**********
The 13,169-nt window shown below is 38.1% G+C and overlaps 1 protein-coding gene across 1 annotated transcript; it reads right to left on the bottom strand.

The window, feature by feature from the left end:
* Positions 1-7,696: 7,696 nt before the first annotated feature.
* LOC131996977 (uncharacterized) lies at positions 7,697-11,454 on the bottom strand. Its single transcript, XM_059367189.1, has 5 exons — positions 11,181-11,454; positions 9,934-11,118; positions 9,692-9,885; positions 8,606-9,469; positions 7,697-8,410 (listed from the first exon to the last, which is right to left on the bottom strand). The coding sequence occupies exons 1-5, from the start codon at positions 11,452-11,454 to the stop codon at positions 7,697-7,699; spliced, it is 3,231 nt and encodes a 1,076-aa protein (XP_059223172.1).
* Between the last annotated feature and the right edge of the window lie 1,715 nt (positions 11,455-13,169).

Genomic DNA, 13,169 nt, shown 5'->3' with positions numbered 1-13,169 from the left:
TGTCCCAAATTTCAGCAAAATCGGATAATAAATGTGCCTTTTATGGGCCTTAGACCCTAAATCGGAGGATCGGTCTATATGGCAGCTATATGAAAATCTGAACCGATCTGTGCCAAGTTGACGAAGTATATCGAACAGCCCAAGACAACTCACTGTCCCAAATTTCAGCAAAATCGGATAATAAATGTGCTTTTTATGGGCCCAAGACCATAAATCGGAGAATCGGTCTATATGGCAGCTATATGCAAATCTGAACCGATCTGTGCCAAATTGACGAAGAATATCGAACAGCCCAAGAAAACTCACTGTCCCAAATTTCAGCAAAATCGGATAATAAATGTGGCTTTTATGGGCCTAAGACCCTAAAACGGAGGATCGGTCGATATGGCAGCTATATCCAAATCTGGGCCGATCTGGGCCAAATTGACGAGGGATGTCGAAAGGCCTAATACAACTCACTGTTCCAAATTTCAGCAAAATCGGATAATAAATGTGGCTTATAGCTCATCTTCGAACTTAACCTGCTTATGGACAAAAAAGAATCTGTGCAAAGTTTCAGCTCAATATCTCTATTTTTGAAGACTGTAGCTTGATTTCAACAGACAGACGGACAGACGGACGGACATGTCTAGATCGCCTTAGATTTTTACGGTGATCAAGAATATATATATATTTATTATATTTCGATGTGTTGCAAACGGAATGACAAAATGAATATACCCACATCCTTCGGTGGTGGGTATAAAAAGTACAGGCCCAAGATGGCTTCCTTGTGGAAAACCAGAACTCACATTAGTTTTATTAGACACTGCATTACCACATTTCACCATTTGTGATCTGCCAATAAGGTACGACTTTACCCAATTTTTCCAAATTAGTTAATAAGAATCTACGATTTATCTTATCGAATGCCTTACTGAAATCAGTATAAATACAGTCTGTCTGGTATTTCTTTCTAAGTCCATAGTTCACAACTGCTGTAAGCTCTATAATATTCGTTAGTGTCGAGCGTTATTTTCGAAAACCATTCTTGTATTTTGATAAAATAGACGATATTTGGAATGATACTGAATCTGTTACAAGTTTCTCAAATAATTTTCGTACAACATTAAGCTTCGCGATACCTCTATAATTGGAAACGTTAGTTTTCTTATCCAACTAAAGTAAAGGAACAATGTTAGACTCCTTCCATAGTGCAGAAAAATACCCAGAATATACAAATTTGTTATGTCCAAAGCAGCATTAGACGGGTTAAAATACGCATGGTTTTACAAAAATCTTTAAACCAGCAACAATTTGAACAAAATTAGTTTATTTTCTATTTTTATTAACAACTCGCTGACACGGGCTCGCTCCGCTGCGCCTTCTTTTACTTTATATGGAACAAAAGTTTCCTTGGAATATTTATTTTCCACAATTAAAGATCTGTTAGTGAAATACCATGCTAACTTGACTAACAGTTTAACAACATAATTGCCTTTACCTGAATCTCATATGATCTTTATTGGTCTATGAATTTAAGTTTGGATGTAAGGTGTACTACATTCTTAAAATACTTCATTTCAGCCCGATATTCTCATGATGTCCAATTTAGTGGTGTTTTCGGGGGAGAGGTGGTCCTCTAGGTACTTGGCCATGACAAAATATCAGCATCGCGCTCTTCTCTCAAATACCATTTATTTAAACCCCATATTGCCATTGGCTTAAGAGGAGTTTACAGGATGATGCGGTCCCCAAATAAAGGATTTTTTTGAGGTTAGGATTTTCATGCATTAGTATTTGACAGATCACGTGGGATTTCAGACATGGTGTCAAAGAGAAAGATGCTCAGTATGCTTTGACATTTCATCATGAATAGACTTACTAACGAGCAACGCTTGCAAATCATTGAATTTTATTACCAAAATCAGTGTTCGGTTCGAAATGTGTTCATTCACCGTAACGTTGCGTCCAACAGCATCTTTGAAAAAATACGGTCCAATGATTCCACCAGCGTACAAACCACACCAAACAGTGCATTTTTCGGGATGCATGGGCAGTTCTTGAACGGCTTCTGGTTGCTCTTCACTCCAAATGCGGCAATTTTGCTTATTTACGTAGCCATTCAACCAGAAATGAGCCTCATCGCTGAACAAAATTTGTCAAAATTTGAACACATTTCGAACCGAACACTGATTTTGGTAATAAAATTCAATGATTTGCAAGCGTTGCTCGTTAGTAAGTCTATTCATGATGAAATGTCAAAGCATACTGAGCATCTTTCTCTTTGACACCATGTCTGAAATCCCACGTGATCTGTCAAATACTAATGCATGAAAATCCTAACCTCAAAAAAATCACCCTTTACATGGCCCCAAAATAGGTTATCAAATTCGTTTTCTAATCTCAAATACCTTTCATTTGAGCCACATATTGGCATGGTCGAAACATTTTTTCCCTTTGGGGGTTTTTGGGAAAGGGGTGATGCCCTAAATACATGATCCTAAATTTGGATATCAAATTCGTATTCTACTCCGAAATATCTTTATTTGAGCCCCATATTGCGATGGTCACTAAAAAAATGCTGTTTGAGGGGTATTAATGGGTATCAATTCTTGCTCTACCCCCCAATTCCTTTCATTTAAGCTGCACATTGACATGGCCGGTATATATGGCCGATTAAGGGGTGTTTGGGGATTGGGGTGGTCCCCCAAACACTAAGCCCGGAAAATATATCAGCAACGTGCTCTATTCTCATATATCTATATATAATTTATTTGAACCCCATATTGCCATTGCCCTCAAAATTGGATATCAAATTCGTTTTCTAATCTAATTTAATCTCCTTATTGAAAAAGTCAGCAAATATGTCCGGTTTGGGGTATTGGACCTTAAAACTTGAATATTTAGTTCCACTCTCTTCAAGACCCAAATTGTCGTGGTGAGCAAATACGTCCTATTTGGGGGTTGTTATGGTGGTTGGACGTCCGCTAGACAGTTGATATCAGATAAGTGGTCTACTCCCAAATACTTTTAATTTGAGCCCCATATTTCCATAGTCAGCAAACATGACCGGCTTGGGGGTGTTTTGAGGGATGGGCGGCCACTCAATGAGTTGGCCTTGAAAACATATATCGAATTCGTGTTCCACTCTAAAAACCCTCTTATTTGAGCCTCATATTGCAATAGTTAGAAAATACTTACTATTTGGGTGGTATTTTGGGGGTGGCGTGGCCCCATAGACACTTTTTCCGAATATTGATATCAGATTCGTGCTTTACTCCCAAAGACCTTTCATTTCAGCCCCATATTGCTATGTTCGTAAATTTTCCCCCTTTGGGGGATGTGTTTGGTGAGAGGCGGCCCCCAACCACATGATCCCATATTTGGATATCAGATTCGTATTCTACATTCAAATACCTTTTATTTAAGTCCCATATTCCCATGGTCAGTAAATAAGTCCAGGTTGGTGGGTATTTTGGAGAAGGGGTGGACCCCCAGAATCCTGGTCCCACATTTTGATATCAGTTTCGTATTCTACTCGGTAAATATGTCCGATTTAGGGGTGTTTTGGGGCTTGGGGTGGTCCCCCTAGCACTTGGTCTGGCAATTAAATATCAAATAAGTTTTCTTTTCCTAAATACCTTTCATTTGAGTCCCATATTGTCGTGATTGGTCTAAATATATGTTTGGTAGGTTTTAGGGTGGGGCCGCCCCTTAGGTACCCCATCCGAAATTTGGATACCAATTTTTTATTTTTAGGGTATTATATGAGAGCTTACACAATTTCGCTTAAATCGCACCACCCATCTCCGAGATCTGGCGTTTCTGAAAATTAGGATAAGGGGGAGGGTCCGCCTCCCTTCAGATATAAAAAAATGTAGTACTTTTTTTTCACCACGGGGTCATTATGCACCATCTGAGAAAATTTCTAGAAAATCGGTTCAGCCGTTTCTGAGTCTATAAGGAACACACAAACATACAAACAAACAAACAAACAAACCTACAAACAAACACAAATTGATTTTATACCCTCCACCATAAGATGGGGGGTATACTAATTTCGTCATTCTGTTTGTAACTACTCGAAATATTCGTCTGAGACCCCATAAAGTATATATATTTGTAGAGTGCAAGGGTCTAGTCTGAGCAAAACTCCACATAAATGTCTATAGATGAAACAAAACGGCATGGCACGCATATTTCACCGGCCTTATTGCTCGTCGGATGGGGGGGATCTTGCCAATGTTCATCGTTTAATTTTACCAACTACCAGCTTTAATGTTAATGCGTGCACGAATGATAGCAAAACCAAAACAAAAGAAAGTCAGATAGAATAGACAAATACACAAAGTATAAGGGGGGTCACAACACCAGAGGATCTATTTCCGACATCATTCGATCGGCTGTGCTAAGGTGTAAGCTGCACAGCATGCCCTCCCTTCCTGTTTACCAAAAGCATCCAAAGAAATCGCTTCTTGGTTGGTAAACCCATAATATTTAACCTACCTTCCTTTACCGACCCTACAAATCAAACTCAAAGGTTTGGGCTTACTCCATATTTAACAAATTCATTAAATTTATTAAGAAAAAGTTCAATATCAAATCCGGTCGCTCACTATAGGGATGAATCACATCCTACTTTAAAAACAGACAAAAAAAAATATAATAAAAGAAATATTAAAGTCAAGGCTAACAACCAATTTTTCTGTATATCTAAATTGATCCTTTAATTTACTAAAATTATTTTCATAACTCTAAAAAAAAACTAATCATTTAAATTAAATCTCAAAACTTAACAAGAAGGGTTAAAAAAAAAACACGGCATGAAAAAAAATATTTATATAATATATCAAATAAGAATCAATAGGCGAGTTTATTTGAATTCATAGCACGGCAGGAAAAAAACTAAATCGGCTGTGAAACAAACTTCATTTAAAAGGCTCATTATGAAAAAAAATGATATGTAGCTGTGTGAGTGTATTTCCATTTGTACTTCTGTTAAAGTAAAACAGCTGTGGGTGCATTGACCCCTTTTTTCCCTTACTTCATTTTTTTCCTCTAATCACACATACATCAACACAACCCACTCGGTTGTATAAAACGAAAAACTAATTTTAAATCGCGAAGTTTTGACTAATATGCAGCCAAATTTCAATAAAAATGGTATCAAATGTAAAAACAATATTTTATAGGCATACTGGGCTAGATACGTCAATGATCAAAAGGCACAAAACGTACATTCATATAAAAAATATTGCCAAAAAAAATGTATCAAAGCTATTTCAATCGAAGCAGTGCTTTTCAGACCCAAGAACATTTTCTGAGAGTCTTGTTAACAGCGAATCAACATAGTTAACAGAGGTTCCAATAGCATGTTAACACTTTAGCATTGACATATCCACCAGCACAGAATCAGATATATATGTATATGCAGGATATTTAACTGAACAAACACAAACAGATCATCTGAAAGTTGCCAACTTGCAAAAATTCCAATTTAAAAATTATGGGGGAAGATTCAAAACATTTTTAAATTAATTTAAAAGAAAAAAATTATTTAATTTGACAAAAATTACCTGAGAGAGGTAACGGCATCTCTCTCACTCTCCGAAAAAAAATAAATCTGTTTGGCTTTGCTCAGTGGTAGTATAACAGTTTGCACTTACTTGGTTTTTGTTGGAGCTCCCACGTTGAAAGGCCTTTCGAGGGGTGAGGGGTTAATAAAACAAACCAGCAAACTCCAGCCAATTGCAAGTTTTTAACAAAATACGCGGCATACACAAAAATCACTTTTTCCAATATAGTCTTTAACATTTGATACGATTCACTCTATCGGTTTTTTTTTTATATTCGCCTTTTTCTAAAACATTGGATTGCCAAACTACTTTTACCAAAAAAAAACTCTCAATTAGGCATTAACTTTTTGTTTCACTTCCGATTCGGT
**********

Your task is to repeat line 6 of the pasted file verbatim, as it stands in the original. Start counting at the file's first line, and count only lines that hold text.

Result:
Genomic DNA, 13,169 nt, shown 5'->3' with positions numbered 1-13,169 from the left: